From the PopCap Vault: Dynomite!


You know a game doesn’t have good karma when, 10 years after it came out, it can cause a grown man to have a total tantrum. Such is the sad case with Dynomite! and your humble blogger here, who managed to blow nearly the entire day working on a retrospective look at this game, only to have the entire blog post vanish into the Internet ether due to my crappy AT&T connection. Yes, folks, I am beginning this week’s From the PopCap Vault entry with the old “the dog ate my homework” line. And I’d feel bad about that, but it’s really just my way of working through my anger rather than putting my fist through my monitor, which is what I’d rather do at this juncture in time.

But hey, let’s not blame Dynomite! for that. After all, it’s hard to get too mad at a game that has an exclamation point embedded in the title (thus proving how exciting it is), and that features both dinosaurs and explosives. In truth, this 2002 puzzle game is actually quite a charming little title, despite the fact that even by Match 3 standards it may fall somewhere south of Chuzzle, which itself rarely gets any respect. Gameplay-wise, those familiar with the old game Puzzle Bobble (also known as Bust-a-Move), will recognize the primary objective: You fire colored balls onto a board – angling shots when necessary – to match three similar colors to attempt to clear the board. All well and good and a fine way to waste your existence if you really have nothing better to do, which, if that’s the case, I am truly sorry.

What distinguishes Dynomite!, however, is the game’s dinosaur motif, because, first, it’s a scientific fact that no one doesn’t like dinosaurs, and second, because the designers found some pretty clever and goofy ways to use the dinosaur theme to inform the gameplay. To wit: Those colored balls you are firing onto the puzzle board are actually dinosaur eggs, being handed to you one by one by Steggy the stegosaurus, whose motives for destroying unborn members of his own species are not explored or explained. (Perhaps his troubled backstory was going to emerge in Dynomite! 2). Of course, it also is not explained why certain dinosaur eggs have sticks of dynamite attached to them, or how that’s even possible, given the hundreds of million years between the existence of dinosaurs and dynamite, short of some sort of Dr. Who-like time-travel escapade, which surely we would have read about in the news or something had that really happened. Or maybe we’re not supposed to assume this game was based on a true story. I just don’t know.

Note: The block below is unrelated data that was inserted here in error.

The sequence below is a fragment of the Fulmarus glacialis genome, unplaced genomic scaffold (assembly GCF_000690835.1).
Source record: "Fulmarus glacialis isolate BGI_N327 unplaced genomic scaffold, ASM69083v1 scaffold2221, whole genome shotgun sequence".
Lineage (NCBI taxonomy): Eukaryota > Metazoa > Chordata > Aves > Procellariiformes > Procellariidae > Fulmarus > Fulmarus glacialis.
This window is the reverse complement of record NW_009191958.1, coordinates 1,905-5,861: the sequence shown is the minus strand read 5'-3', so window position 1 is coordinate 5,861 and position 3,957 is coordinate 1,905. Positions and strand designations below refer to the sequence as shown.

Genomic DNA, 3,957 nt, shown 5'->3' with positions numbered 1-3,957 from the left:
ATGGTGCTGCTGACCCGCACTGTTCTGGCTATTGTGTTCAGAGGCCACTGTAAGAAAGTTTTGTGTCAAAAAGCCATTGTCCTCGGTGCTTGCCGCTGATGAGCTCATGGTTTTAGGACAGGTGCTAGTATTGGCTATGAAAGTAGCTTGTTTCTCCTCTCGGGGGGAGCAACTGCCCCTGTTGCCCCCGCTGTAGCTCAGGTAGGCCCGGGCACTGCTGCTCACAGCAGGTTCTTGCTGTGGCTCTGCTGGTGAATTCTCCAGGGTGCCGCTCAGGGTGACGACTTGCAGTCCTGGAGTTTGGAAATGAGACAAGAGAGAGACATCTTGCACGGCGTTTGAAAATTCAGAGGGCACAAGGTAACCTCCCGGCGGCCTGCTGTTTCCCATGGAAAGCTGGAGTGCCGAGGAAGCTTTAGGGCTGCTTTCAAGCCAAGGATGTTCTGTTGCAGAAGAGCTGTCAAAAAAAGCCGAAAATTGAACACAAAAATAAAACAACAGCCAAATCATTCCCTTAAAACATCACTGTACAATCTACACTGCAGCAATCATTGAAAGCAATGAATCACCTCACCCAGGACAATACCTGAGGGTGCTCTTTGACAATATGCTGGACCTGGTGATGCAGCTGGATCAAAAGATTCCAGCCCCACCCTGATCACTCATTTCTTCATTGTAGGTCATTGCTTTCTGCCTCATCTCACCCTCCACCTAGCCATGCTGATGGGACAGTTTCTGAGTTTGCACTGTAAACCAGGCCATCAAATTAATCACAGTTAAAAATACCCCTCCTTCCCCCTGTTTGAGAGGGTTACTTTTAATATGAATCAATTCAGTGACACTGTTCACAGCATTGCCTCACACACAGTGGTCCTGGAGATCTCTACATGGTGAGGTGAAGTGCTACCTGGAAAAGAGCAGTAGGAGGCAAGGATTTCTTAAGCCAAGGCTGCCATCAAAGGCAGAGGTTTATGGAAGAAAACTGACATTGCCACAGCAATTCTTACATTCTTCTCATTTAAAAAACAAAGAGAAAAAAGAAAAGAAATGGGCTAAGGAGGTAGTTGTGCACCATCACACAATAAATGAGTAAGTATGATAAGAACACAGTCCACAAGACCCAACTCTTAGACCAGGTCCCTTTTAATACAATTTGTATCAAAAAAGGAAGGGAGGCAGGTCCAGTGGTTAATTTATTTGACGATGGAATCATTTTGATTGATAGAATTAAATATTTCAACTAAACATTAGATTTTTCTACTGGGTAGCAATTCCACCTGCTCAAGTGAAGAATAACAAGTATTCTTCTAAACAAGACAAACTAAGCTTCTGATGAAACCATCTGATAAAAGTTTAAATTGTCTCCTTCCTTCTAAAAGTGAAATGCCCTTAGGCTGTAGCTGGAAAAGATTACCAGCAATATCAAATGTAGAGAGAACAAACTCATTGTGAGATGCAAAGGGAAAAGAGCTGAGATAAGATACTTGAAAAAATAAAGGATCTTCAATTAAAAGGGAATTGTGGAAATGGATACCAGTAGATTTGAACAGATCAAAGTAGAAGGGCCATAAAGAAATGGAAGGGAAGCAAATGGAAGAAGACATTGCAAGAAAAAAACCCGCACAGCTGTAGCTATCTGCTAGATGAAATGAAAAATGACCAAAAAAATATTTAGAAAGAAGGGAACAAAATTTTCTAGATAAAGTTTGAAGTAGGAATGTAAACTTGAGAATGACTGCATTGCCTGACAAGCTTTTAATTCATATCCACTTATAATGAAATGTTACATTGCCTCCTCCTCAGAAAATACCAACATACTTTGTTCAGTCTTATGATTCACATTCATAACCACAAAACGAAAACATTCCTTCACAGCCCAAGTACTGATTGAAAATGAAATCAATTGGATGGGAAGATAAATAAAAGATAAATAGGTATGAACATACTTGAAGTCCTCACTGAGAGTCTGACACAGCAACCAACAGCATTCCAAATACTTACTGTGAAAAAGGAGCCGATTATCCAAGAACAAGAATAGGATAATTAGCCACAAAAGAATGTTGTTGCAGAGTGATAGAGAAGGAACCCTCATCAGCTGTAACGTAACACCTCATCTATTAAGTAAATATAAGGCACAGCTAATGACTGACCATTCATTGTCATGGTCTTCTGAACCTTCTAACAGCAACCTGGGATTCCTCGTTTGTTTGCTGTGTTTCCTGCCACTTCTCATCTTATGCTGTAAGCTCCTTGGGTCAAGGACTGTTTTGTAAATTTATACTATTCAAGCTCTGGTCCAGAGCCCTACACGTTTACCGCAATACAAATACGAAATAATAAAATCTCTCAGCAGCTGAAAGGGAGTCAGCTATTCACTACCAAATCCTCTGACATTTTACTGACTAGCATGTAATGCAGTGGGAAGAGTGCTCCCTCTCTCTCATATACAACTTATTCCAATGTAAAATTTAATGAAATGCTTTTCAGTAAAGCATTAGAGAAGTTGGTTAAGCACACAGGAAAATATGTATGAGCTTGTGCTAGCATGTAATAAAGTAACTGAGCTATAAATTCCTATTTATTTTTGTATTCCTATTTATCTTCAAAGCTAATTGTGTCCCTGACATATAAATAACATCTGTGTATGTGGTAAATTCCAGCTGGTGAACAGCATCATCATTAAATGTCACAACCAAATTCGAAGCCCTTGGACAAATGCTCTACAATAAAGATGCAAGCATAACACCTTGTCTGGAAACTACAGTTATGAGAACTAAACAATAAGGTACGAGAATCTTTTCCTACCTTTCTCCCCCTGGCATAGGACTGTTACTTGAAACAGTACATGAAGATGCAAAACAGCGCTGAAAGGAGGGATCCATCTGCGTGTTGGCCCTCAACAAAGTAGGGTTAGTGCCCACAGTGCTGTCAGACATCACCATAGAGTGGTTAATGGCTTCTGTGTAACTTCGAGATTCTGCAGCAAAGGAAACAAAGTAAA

The point is, if you’re going to bother matching three of anything, there are worse things that it could be than dinosaur eggs with dynamite attached. And the designers did do a pretty great job of incorporating the dinosaur motif into the various game modes. Like the “Fossil Challenge,” which has you collecting dinosaur fossil fragments for your Fossil Museum, and the Stomped Puzzle mode, which has the Mama Brontosaurus rightly pissed off beyond belief that you are destroying her baby eggs and thus takes it upon herself to make the game harder and harder as you keep playing.

So, really, it may not look like much to our sophisticated 2012 eyeballs, but Dynomite! is actually a fun little game, due to it’s rather charming personality. Yes, this is the gaming analysis equivalent of the old blind date warning line: “But she has a good personality.” Yes, you will certainly play better looking games over your lifetime, and you may not actually want to bring Dynomite! home to your parents, but until you find Mr. or Mrs. Perfect Game, Dynomite! can serve perfectly well as your temporary, errr, “fun buddy.”

And, hey, I’d be remiss as a chronicler of pop culture if I didn’t also point out one rather eerily prescient moment in this game. When Kroney, the game’s timekeeper, occasionally sends out the warning to players that “Whirley’s coming!” it sounds almost exactly like the now-iconic “Omar comin!’ scenes in the landmark HBO series “The Wire.” Again, I don’t know how the designers could have pulled this off without some super-secret time travel device at their disposal, which may be the true secret to PopCap’s success. Though if this were true I’d wish they’d lend it to me sometime so I could go back in time and ask Lorie Chortkoff out in the 7th grade like I always wished I did.

And that’s your look back in the PopCap Vault for this week! Happy Friday!


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